What happens is eventually your body adapts and stops growing. This is why you CHANGE the way you lift. You should change your lifting routine every week, NEVER lift the same way more than a month. As you do it more and more you’ll get a feel for it.

So high reps, low weight, low reps high weight, upper body one week, lower body the nextg week. It does not matter. What will cause your body to get bigger and better is changing the routine.

I got a really kick ass body and I people always ask how you get it. CHANGE is the answer. Here’s a great tip, if you go to the gym find a machine no one uses. Chances are they don’t use it 'cause it’s hard. Then go USE it. :slight_smile:

Once you find yourself comfortable with a lifting routine, it’s already too late. Your body has adapted. So change it.

What you’re doing is called a “super set”. The last time I worked with a trainer he gave me a workout routine of supersets consisting of 3 sets of weights followed by a short burst of cardio to keep my heart rate at the level we wanted it to be. It’s a beating but I love it and I always leave the gym feeling like I really accomplished something. This type of workout is very difficult to do when the gym is crowded because there are too many people working in on the machines I need to get on. I don’t mind waiting but if I’m trying to keep my heart rate up I need to exercise at off peak hours.

I have had one visit where I do essentially what both Discipline and Markxxx suggest. i.e. I do all the sets at once on the same machine then move on (Discipline’s suggestion). And this represents a change in my routine (Markxxx’s suggestion)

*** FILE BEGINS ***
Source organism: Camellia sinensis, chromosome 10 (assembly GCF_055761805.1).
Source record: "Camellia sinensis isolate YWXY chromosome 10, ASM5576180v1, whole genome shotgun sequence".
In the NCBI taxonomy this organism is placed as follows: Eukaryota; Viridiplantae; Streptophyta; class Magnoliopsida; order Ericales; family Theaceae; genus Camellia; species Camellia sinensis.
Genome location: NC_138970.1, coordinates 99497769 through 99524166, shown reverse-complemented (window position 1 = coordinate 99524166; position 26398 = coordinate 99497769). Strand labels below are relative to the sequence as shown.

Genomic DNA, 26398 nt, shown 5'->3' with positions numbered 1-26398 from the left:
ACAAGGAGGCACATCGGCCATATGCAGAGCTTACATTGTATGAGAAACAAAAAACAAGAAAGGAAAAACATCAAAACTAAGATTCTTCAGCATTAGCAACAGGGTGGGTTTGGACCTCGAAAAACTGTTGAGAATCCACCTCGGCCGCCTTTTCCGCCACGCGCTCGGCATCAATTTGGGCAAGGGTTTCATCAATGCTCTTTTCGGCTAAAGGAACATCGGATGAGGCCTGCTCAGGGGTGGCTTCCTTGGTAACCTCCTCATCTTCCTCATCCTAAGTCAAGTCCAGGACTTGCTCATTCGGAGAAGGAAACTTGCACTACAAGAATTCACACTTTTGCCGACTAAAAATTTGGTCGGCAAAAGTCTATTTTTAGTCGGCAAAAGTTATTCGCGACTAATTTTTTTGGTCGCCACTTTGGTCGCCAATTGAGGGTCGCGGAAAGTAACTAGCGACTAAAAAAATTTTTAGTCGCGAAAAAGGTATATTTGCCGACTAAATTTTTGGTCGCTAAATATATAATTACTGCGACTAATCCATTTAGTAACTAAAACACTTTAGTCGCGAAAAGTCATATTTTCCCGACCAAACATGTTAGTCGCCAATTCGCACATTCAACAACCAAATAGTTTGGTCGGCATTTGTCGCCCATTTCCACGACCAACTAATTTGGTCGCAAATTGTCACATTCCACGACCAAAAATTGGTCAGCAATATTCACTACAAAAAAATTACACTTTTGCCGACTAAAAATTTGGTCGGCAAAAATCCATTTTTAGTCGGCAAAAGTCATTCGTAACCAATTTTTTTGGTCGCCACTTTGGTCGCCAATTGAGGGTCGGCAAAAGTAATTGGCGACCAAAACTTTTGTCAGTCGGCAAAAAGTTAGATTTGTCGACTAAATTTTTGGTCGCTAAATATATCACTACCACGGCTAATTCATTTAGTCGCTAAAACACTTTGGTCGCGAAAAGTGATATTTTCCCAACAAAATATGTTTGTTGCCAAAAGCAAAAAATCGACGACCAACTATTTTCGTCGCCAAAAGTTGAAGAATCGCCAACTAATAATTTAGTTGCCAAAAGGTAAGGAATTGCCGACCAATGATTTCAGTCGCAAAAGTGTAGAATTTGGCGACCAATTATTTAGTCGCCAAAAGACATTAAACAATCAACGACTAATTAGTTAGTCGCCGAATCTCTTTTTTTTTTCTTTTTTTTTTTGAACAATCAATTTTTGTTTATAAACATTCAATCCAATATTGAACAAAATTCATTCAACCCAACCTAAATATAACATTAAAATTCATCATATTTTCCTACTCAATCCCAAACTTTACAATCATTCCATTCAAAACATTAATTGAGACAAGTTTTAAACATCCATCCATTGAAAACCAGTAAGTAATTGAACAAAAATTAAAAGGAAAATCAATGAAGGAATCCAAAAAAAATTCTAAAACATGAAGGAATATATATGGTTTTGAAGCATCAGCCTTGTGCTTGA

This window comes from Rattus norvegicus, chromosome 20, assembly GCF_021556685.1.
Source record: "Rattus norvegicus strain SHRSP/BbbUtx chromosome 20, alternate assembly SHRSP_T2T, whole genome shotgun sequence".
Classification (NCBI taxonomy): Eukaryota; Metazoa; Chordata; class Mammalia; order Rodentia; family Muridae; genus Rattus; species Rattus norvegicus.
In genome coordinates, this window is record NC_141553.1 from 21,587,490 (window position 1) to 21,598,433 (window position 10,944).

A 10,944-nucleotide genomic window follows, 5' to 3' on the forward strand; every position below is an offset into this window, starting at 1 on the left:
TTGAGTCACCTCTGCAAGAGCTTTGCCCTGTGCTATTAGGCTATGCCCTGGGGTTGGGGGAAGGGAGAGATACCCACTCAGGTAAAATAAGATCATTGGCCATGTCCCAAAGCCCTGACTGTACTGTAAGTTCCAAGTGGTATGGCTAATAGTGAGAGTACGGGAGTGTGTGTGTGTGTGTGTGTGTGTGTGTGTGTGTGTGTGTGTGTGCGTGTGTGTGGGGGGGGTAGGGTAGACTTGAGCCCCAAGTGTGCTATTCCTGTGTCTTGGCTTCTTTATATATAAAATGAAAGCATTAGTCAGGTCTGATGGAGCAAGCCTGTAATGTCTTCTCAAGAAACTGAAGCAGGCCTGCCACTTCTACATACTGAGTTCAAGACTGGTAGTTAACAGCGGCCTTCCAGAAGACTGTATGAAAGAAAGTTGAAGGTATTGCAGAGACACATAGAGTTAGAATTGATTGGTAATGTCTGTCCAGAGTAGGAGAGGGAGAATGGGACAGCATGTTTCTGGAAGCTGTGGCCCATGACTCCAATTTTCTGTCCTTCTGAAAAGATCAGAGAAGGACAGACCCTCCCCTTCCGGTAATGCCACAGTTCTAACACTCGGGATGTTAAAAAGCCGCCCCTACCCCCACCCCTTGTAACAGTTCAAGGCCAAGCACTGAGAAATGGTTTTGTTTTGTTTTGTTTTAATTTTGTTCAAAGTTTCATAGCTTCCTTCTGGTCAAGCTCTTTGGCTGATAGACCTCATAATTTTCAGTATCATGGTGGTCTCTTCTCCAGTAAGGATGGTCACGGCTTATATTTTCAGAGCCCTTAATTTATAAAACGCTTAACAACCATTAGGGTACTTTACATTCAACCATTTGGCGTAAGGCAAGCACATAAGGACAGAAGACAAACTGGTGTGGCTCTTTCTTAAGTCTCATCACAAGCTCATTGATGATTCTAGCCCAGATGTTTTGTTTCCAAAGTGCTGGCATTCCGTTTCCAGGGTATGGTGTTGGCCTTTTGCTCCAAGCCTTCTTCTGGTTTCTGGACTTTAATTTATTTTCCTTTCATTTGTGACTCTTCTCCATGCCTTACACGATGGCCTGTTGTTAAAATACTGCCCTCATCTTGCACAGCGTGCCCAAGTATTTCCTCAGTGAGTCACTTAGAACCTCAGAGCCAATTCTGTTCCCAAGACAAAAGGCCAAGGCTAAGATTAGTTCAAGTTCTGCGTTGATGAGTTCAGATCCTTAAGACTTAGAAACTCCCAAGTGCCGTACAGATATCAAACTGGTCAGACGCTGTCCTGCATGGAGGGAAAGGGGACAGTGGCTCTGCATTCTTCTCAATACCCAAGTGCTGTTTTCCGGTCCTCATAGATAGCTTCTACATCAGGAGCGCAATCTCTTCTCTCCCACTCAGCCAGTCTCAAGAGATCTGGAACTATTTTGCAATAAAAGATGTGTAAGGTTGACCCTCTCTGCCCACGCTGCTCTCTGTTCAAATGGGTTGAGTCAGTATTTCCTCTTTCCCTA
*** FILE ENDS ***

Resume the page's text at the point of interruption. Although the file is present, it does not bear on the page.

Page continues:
I’m not totally dismissing it yet (and may not dismiss it ultimately) but it has highlighted a problem.

The theory is, do the 7 or so reps, rest for a short period, do the next 7, rest, the next 7.

But it goes more like this… do the 7, rest for a short period, struggle to do 6, rest, struggle to do 5.

I am assuming this is just caused by inexperience at this type of method. Hoping so. (I.e. that I will be able to do about 7 for each set)
I also want to stick to a format that will best lead to muscle growth… not because I want to be a muscly dude (I don’t want to) only that I have been led to believe that bigger muscles = more calorie burning all the time (even at rest). In other words if I do too many reps per set I’ll feel like I’m going backwards - making leaner musculature.

I haven’t agreed with much of what has been said so far, but instead of critiquing ideas that may be working for people, I’ll just make my standard suggestion to make exrx.com your bible. I can’t vouch for everything, but they seem to cite the American College of Sports Medicine a bit.

How you lift depends not only on what results you’re looking for but also on how experienced you are. How many days a week do you lift? and do you do pretty much the same routine every time? How sore are you after these sessions?

Your reaction to the change in routine is normal. It’s pretty much optimal. The whole idea of stacking your sets (and weight lifting in general really) is to fatigue the most commonly used muscle fibers and neuromuscular synapses in the first set or two so that you have to recruit new fibers and synapses. If you can do the same number of reps on the last set as you did the first, then you didn’t do enough reps in the first set. Did that make sense?

The idea of recruitment ties into what Mark said about needing to change things up, though I think that each routine should be performed 4-8 times to solidify the new fiber connections before trying something new.